Have you ever found yourself sitting in the middle of the “holding pen” at the airport? When I was there a few weeks ago, I was struck by the level of noise…human noise. I tend to keep to myself. I’m one of those folks that follow the rules…you know, those unwritten rules like, “You don’t talk in elevators.”
However, that rule definitely does not apply at airports. Complete strangers all around me were striking up conversations, “Where are you headed?” “Where are you from?” “Who are you visiting?” “Have you been there before?” “Let me show you pictures of my ______(fill in the blank: grandbaby, dog, Halloween costume…).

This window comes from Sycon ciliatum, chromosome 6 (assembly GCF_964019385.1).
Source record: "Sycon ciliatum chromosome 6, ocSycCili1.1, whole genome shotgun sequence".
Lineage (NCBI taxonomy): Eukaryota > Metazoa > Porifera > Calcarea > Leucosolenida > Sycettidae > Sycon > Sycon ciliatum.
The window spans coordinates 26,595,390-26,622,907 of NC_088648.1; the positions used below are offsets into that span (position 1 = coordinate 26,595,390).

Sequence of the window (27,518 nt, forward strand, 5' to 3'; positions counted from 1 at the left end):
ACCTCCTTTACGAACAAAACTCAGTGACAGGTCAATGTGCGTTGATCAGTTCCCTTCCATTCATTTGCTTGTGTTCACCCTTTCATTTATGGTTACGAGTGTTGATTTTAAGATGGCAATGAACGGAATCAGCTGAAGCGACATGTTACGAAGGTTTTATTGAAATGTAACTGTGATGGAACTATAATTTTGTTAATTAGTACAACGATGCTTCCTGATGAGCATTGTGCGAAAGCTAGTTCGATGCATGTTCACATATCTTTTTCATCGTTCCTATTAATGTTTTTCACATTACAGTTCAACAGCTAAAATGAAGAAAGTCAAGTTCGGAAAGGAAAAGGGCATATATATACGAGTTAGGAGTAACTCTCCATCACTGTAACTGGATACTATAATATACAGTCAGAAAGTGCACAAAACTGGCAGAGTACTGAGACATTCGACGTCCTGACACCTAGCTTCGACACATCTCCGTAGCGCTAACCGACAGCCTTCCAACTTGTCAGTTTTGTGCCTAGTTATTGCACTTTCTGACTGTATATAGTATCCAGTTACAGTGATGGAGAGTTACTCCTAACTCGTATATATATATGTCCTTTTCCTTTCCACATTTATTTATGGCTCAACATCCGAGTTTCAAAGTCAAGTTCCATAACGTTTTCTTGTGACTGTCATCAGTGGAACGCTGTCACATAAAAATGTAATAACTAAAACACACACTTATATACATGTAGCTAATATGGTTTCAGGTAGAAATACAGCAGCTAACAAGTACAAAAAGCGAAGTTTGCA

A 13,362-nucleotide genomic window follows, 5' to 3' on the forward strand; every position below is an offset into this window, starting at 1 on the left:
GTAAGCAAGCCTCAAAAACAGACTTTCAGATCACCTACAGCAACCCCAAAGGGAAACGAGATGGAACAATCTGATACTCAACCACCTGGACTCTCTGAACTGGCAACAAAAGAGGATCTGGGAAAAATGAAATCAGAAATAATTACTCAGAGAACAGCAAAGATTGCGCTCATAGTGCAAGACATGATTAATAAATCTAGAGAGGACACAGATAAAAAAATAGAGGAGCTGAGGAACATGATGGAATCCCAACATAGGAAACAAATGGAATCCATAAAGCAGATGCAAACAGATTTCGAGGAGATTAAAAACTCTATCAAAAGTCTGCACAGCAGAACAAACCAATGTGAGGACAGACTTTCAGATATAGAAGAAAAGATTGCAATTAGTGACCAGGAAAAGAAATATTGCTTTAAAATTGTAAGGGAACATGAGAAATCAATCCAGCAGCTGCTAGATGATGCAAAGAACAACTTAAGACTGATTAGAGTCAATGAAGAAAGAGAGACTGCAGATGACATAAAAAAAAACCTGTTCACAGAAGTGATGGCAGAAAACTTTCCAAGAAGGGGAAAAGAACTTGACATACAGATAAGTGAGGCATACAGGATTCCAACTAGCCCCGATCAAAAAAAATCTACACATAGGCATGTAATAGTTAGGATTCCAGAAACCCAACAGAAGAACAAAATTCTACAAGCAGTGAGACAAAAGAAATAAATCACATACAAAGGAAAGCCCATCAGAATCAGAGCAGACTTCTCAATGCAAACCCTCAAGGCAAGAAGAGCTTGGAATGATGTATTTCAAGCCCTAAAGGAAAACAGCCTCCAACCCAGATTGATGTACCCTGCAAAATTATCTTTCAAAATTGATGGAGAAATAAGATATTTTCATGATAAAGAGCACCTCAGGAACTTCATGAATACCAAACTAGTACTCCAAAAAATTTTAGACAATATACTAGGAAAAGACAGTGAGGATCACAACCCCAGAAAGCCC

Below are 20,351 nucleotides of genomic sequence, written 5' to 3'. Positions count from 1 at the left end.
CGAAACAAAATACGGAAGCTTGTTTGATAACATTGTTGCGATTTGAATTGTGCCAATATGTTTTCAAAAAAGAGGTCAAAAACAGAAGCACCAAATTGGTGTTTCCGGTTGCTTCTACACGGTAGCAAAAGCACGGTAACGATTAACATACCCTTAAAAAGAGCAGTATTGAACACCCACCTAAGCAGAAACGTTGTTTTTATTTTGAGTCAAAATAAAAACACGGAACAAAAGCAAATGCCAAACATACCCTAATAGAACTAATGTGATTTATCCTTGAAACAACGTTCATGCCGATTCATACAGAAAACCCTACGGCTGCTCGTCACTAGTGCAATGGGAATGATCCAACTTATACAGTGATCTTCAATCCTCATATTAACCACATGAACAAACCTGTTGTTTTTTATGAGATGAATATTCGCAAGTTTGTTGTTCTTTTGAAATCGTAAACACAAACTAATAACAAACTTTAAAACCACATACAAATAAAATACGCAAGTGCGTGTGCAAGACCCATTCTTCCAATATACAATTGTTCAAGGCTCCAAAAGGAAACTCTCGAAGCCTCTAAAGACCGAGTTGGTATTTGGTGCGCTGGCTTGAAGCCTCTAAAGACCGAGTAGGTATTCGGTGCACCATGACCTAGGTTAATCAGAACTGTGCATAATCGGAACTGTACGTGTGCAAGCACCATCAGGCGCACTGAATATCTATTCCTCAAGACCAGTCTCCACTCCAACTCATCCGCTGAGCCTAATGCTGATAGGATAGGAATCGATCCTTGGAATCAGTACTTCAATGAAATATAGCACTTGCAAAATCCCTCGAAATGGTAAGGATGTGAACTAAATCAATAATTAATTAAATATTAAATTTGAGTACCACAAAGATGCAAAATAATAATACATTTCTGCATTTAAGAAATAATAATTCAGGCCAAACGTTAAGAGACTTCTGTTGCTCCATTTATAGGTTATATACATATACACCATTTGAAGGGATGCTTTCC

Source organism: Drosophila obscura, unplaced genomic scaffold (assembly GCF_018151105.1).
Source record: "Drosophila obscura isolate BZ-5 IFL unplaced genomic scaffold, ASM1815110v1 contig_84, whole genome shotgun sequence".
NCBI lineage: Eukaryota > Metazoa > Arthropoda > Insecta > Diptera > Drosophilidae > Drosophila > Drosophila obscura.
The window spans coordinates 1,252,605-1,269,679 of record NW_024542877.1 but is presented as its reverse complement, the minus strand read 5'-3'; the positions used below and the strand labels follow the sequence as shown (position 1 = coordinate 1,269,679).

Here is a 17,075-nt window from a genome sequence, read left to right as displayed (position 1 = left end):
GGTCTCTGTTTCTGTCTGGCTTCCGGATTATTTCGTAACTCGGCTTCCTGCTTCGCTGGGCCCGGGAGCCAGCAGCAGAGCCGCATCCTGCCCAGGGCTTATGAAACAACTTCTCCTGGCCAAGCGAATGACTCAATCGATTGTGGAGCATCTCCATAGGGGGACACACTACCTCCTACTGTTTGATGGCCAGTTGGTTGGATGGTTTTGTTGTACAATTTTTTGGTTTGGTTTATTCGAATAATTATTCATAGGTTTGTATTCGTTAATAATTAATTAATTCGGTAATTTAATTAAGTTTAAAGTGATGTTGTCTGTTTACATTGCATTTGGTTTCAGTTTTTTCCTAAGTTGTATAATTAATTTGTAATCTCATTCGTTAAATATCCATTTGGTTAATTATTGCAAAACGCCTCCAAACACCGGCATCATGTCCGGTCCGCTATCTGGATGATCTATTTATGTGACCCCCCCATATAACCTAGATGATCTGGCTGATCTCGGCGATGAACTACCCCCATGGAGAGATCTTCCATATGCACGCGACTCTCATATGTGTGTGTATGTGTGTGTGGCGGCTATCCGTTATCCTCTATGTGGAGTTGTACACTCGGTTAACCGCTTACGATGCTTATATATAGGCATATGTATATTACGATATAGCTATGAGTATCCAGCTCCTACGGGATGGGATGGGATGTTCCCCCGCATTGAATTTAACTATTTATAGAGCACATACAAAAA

Apparently the airport is a place where it is acceptable to talk nonstop to people you don’t know about stuff that nobody really cares about. What drives that behavior? Why do we have such a strong need to connect with those around us? Does the shared human experience reassure us that we’re “okay”? What is it about the temporary circumstance of waiting at an airport, sitting at the stadium, or standing in line at the theme park that makes us open up?
I believe that each of us value the comfort we feel when a common experience is shared and a connection is made. We were created to be social animals and as such, we rely on our five senses to let us know where we stand. When we feel another’s touch, hear a comforting voice, smell our mother’s favorite perfume, share a meal, or see people standing in line beside us, we are reassured that we fit in, we are safe, we are accepted. I am constantly reminded that, in spite of the sad and scary daily news reports, ~people are good…~people are caring…~people are kind. And therefore, I am blessed.